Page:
"We would have some concerns that it might be keeping some out of the program who ultimately might be successful," said Higher Education Chancellor Glen Johnson.

"It is important to provide opportunities for students to go to college. Anything that would not further our goal of more college graduates presents some concerns," Johnson said.

The state Board of Regents for Higher Education said a review of 10,500 award recipients enrolled in state colleges and universities in 2005-06 showed that 37% of freshmen had a GPA of less than 2.5. In addition, 24% of sophomores had a GPA less than 2.5, 13% of juniors and 7% of seniors.

The statistics reflect a trend in which the academic performance of many high school students drops when they enter the college environment.

"If students don't have the skills to balance their classes and activities that freshman year, they're set up for failure," Dorman said.

Statistics regarding Oklahoma college freshmen show their average college GPA at the end of their first semester of college was approximately a half-grade point lower than their high school GPA, regents said.

"They do drop," Johnson said. "And then the longer that they are in college, the grade point average improves."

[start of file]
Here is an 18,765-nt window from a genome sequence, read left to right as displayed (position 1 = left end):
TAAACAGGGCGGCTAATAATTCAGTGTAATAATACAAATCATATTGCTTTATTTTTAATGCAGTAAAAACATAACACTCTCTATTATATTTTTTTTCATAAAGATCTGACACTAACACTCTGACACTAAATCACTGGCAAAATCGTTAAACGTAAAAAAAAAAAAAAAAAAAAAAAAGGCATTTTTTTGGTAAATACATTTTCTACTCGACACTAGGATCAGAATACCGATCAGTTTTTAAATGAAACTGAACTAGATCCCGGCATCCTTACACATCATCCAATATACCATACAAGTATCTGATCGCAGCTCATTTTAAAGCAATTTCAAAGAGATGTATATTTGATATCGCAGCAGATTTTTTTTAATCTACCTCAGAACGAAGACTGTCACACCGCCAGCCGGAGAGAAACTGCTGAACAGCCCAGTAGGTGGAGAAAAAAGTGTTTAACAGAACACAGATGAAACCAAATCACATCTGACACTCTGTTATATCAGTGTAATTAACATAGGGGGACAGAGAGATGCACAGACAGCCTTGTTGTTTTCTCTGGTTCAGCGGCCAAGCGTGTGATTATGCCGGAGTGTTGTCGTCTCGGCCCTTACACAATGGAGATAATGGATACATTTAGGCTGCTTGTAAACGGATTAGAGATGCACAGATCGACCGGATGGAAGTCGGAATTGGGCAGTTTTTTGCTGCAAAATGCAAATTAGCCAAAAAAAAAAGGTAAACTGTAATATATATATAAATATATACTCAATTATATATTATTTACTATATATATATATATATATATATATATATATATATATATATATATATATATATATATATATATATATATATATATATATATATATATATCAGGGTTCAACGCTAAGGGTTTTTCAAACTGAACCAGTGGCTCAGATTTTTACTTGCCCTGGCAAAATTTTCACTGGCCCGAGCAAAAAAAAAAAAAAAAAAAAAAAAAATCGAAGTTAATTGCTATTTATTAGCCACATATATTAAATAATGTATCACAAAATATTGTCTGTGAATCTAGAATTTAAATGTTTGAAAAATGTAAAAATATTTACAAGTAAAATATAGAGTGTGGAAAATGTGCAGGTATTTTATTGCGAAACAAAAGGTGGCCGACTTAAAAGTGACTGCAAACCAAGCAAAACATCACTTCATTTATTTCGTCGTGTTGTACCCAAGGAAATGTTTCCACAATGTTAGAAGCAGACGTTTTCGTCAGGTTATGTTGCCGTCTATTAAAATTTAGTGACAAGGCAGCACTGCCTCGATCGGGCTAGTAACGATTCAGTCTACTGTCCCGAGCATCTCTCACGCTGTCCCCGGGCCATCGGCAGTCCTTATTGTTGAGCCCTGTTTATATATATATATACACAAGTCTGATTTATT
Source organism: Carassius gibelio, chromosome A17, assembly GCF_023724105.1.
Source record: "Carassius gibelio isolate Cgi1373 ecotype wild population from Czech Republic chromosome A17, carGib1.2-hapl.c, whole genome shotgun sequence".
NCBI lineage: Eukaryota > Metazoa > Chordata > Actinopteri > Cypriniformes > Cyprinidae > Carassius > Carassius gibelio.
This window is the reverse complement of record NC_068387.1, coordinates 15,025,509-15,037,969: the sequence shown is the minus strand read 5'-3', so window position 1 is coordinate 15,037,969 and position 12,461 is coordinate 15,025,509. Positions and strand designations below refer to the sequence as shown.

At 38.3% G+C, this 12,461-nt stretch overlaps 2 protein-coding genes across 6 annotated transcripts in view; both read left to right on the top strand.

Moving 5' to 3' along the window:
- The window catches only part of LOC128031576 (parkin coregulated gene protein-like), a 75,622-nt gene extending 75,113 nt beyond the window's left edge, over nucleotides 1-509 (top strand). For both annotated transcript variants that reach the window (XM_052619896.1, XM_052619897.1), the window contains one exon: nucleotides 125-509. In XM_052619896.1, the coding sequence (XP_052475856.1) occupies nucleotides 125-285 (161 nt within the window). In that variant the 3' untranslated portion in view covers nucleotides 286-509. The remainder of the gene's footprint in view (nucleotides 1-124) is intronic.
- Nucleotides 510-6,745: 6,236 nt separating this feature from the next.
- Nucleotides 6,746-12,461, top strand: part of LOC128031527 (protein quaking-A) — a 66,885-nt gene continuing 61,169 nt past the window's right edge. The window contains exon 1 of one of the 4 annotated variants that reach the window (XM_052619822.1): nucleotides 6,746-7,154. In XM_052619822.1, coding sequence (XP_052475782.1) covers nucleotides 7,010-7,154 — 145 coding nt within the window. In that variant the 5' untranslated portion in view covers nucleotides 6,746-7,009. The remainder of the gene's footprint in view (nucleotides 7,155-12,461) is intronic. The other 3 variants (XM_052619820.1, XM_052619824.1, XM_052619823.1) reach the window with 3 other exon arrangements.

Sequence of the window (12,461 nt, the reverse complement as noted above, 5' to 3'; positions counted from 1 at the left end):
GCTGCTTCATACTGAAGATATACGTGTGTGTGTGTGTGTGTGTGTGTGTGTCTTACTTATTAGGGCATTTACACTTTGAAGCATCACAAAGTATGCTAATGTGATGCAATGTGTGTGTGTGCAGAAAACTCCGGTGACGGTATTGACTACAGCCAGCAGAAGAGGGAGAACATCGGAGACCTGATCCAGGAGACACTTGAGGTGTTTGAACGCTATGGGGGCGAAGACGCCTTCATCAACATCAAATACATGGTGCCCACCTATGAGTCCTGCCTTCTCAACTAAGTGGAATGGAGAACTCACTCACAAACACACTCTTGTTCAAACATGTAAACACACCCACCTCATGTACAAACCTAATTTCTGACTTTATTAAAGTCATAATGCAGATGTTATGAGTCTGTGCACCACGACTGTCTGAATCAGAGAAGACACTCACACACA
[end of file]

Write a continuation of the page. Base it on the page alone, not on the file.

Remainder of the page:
Regents said a significant number of OHLAP students that make below a 2.5 GPA their first semester go on to graduate. Of the fall 2001 entering freshmen class, 44% of those with under a 2.5 first-semester GPA either completed degrees or were still enrolled five years later.

"Our overarching goal is to produce more graduates," Johnson said. But a review of large scholarship programs in other states with similar college GPA requirements show that most students lose the scholarship.

The Tennessee Education Lottery Scholarship requires a 2.75 college GPA after 24 credit hours and a 3.0 college GPA after 48 credit hours. A recent report shows that 50% of the scholarship recipients lost the scholarship after one year and that nearly two-thirds lost the scholarship by the end of the second year.

In Georgia, the HOPE Scholarship requires a 3.0 college GPA. Studies indicate that about 50% of students lose the scholarship after their first 30 credit hours. At the end of 90 credit hours, the proportion of students retaining the scholarship may be less than one-third.

Studies also found that Georgia's GPA requirements reduced the probability of full-time enrollment, increased the probability of course withdrawal and reduced the number of math and science courses completed by freshmen students.

Terrill said he may propose postponing the effectiveness of the GPA requirement in Oklahoma until a student's sophomore year. Dorman said lawmakers should do all they can to assure the state has a well-educated work force.

"We've got to make sure these kids have the opportunity to succeed," Dorman said. "Taking away the opportunity for students to succeed in college is not going to get us there."